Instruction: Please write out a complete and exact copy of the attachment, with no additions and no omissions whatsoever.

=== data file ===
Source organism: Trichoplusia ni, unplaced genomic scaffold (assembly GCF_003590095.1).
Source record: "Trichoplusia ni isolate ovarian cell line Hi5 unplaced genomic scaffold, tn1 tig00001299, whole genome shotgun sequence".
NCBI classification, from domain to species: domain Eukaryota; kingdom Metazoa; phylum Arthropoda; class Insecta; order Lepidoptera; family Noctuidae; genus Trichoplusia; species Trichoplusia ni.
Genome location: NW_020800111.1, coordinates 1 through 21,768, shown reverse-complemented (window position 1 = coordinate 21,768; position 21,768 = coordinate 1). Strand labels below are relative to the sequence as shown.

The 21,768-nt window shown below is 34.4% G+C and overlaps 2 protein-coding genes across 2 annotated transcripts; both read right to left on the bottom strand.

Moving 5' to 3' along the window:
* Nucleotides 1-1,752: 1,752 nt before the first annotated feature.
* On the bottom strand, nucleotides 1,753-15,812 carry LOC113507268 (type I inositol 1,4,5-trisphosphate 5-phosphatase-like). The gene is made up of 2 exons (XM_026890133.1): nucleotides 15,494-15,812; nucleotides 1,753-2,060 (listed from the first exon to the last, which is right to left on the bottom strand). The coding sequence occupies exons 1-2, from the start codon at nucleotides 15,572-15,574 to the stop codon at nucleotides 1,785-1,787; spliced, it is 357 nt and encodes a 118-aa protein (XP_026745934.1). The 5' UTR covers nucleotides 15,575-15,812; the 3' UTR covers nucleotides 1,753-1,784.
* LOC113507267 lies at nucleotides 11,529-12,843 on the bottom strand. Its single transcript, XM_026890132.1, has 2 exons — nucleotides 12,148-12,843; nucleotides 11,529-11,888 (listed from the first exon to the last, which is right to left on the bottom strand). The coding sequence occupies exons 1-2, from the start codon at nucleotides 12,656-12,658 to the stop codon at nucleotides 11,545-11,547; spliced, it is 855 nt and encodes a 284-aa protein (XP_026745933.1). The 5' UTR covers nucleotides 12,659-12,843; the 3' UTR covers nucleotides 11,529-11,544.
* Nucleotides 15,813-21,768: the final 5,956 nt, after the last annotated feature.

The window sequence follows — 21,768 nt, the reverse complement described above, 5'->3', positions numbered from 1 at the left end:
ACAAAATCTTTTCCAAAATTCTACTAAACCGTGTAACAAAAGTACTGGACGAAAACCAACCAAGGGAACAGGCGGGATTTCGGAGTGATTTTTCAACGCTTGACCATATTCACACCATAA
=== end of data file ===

Source organism: Trichoplusia ni, unplaced genomic scaffold (assembly GCF_003590095.1).
Source record: "Trichoplusia ni isolate ovarian cell line Hi5 unplaced genomic scaffold, tn1 tig00001299, whole genome shotgun sequence".
NCBI classification, from domain to species: domain Eukaryota; kingdom Metazoa; phylum Arthropoda; class Insecta; order Lepidoptera; family Noctuidae; genus Trichoplusia; species Trichoplusia ni.
Genome location: NW_020800111.1, coordinates 1 through 21,768, shown reverse-complemented (window position 1 = coordinate 21,768; position 21,768 = coordinate 1). Strand labels below are relative to the sequence as shown.

The 21,768-nt window shown below is 34.4% G+C and overlaps 2 protein-coding genes across 2 annotated transcripts; both read right to left on the bottom strand.

Moving 5' to 3' along the window:
* Nucleotides 1-1,752: 1,752 nt before the first annotated feature.
* On the bottom strand, nucleotides 1,753-15,812 carry LOC113507268 (type I inositol 1,4,5-trisphosphate 5-phosphatase-like). The gene is made up of 2 exons (XM_026890133.1): nucleotides 15,494-15,812; nucleotides 1,753-2,060 (listed from the first exon to the last, which is right to left on the bottom strand). The coding sequence occupies exons 1-2, from the start codon at nucleotides 15,572-15,574 to the stop codon at nucleotides 1,785-1,787; spliced, it is 357 nt and encodes a 118-aa protein (XP_026745934.1). The 5' UTR covers nucleotides 15,575-15,812; the 3' UTR covers nucleotides 1,753-1,784.
* LOC113507267 lies at nucleotides 11,529-12,843 on the bottom strand. Its single transcript, XM_026890132.1, has 2 exons — nucleotides 12,148-12,843; nucleotides 11,529-11,888 (listed from the first exon to the last, which is right to left on the bottom strand). The coding sequence occupies exons 1-2, from the start codon at nucleotides 12,656-12,658 to the stop codon at nucleotides 11,545-11,547; spliced, it is 855 nt and encodes a 284-aa protein (XP_026745933.1). The 5' UTR covers nucleotides 12,659-12,843; the 3' UTR covers nucleotides 11,529-11,544.
* Nucleotides 15,813-21,768: the final 5,956 nt, after the last annotated feature.

The window sequence follows — 21,768 nt, the reverse complement described above, 5'->3', positions numbered from 1 at the left end:
ACAAAATCTTTTCCAAAATTCTACTAAACCGTGTAACAAAAGTACTGGACGAAAACCAACCAAGGGAACAGGCGGGATTTCGGAGTGATTTTTCAACGCTTGACCATATTCACACCATAA